As far as student interest rates are going, this is completely manufactured crisis that we have kicked the can down the road on, and I think ultimately there will be a 23rd-hour deal that has some combination of pretty much having the 3.4 percent rate continue for a year, until we can have the larger debate.


    All right, Evan Feinberg, do you agree about the scale of the problem? And what's your possible solution?

  • EVAN FEINBERG, President, Generation Opportunity:

    Well, I agree that college affordability is the really important issue here.

    Young people just simply can't afford college today in today's economy. But I completely disagree about the cause of that. I think both sides are pandering right now, trying to offer to young people a lower interest rate on their student loans, when they're really missing the entire problem that government's meddling, government's involvement, government subsidizing and guaranteeing so much of the cost of higher education is what's made it so expensive in the first place.

    So I think both parties right now are really — there isn't a huge difference between the two of them. This is pandering.


    You're seeing the subsidy that — whatever the interest rate is, as a subsidy that is part of the problem?



    So the government took over student loans almost entirely as a part of Obamacare, but really the government has been controlling the student loan market for a long time. And by subsidizing and guaranteeing so much of the cost of higher education, government has actually been the problem, not the solution, to the problem of college affordability.


    And let me bring Anya Kamenetz in here just to give us some larger context, I guess, is — what — help describe the system as it exists right now.

    ANYA KAMENETZ, Author, "Generation Debt": Sure.

    So, you know, I think Matthew's got a lot of good points about the cost of higher education. And what we're missing here is the way that the cost and the ability to finance that cost really fit into each other. So, you know, we talk about a subsidy and Obama talked about a tax. The important thing to remember here is that by taking over the student loan industry, the federal government is actually earning $50 billion dollars a year on making those student loans.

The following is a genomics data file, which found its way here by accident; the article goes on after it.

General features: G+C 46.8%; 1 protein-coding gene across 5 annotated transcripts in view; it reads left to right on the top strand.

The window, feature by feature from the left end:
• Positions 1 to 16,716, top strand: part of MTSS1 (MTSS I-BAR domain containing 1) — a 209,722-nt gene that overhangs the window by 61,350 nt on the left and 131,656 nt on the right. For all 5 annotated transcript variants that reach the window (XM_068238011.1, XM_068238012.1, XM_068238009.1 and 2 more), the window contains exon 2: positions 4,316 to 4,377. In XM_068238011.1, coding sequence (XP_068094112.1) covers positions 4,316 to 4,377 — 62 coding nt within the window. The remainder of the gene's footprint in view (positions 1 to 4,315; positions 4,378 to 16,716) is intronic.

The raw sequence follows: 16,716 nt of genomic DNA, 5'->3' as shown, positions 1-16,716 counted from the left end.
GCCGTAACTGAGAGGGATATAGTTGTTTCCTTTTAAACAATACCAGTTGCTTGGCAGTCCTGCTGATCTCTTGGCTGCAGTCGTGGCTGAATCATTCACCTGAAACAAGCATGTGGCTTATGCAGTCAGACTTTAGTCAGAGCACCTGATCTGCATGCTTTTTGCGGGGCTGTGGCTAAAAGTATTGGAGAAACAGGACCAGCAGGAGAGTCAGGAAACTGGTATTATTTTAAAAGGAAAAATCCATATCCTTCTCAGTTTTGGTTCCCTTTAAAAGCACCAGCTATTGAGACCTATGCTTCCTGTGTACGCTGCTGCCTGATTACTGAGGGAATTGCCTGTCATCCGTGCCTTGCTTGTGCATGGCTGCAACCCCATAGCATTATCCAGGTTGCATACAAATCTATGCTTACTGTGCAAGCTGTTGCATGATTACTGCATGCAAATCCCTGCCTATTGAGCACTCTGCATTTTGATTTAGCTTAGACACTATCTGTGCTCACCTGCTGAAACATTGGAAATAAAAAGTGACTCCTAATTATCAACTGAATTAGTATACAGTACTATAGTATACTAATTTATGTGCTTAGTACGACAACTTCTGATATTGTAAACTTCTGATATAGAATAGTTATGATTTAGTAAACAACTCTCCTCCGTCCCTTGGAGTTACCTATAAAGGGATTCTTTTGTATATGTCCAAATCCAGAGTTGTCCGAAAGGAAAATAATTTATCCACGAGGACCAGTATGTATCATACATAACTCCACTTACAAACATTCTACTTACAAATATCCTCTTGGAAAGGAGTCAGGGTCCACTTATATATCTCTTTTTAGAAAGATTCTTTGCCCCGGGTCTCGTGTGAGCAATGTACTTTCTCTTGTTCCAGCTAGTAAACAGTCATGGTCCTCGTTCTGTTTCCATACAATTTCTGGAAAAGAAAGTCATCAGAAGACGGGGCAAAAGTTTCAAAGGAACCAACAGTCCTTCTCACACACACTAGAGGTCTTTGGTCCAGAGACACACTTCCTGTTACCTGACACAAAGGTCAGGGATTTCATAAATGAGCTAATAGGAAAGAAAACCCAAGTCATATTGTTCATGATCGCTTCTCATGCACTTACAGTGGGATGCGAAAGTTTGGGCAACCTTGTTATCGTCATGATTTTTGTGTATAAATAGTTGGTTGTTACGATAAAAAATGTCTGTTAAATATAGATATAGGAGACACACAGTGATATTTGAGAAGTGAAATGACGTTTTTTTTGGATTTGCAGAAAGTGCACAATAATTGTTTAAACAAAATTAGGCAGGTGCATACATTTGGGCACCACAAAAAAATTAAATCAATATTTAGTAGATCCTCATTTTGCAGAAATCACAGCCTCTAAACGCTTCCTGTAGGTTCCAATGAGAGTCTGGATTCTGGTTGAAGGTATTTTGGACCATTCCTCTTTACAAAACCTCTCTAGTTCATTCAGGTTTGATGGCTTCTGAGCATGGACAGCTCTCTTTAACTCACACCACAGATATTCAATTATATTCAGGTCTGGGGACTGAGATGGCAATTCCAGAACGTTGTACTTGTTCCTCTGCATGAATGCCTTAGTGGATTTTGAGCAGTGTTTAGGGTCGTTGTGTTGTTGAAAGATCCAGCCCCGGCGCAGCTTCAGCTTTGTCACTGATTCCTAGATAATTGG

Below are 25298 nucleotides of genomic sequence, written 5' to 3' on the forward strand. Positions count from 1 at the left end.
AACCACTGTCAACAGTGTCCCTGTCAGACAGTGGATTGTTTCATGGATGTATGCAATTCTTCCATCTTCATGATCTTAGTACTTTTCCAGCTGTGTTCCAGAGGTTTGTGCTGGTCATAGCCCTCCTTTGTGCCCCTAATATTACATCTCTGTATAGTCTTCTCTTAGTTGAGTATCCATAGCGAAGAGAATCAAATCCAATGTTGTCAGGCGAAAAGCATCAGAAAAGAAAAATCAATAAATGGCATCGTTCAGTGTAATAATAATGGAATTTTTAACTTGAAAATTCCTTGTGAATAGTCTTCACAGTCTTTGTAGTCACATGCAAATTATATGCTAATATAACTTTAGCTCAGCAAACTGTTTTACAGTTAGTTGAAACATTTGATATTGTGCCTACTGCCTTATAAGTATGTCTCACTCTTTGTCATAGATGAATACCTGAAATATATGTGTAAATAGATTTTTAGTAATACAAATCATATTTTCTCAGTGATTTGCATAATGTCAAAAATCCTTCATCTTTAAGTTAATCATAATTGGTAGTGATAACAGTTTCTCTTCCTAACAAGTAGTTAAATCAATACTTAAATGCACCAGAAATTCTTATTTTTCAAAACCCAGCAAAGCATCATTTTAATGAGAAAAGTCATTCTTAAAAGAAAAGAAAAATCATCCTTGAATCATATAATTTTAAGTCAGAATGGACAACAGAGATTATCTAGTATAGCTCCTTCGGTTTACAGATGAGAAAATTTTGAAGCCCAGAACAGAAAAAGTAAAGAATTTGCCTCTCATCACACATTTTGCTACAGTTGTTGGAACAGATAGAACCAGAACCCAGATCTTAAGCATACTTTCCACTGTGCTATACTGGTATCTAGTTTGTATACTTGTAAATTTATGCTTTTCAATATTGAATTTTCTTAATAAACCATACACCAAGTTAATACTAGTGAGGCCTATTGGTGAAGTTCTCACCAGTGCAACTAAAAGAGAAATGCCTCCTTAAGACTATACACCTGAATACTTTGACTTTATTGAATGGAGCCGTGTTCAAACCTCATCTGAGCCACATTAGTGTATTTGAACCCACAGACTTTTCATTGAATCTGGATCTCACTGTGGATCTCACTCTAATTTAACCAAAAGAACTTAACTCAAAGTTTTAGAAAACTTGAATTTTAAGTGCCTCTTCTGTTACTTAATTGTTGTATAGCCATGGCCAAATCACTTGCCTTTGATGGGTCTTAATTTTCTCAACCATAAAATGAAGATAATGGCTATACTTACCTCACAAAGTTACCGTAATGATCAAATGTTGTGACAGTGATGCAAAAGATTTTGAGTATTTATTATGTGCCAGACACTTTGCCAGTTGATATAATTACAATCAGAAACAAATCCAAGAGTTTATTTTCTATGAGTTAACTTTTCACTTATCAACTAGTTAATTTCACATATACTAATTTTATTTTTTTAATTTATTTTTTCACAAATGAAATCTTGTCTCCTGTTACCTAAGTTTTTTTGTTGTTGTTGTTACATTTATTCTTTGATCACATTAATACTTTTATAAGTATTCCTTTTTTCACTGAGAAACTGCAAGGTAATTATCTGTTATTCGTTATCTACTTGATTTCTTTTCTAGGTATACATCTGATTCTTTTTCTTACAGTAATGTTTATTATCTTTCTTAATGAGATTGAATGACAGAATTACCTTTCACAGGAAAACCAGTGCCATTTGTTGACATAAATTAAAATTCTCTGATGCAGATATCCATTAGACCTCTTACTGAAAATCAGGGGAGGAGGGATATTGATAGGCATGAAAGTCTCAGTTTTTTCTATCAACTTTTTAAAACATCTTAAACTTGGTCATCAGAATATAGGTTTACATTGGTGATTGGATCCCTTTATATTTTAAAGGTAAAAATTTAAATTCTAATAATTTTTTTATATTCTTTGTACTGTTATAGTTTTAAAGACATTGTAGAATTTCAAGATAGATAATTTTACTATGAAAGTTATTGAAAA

And by providing that easy financing, that easy credit to students, it makes it that much easier for the states to turn around and pass the cost or shift the cost from the states on the federal government via this means of student loans. So you really have a very nasty vicious circle, where tuition continues to grow. Affordability, we see, is a really huge problem, particularly for students from lower-income quadrants.

    Accessibility is not working. Pell Grants aren't working the way that they should. And none of this is really the way that we would design it if we were to start over from scratch.


    Well, so, Matthew, pick up on some of that, because in terms of the interest rate itself, you still think the government should play — as opposed to what Evan Feinberg was saying, you still think the government should play some role in that subsidy?


    Well, I think it's important to clarify that more student loans is nobody's solution. Student loans are not a good thing.

    In fact, ideally, I believe and many young people believe that college is and higher education is a public good and that we as a society all benefit from it, so we have to make it affordable.

    And the way we're going to make it affordable are through Pell Grants, are through state funding and through making sure that colleges use their endowment money and their tuition money to go into learning and scholarships and aid, as opposed to this arms race to the top, if you will, that people in the college administrator world are putting into the U.S. News & World Report rankings, which I like to call the "U.S. News & World Report industrial complex," because it perverse-incentivizes schools to try to build mega-buildings and football fields, as opposed to actually worrying about learning, which is obviously the necessity and core competency of the school.

    But I think in terms of the government subsidizing loans, yes, we're going to have massive income inequality to a certain degree unless we do incentivize younger people who are from low-income backgrounds to be able to take out loans that are not going to be subject to usury and hiked rates from private lenders who, you know, are making college a big business for them. And should college be a booming business?

    That's where there's a philosophical disagreement among Democrats and Republicans or just people from different political spectrums.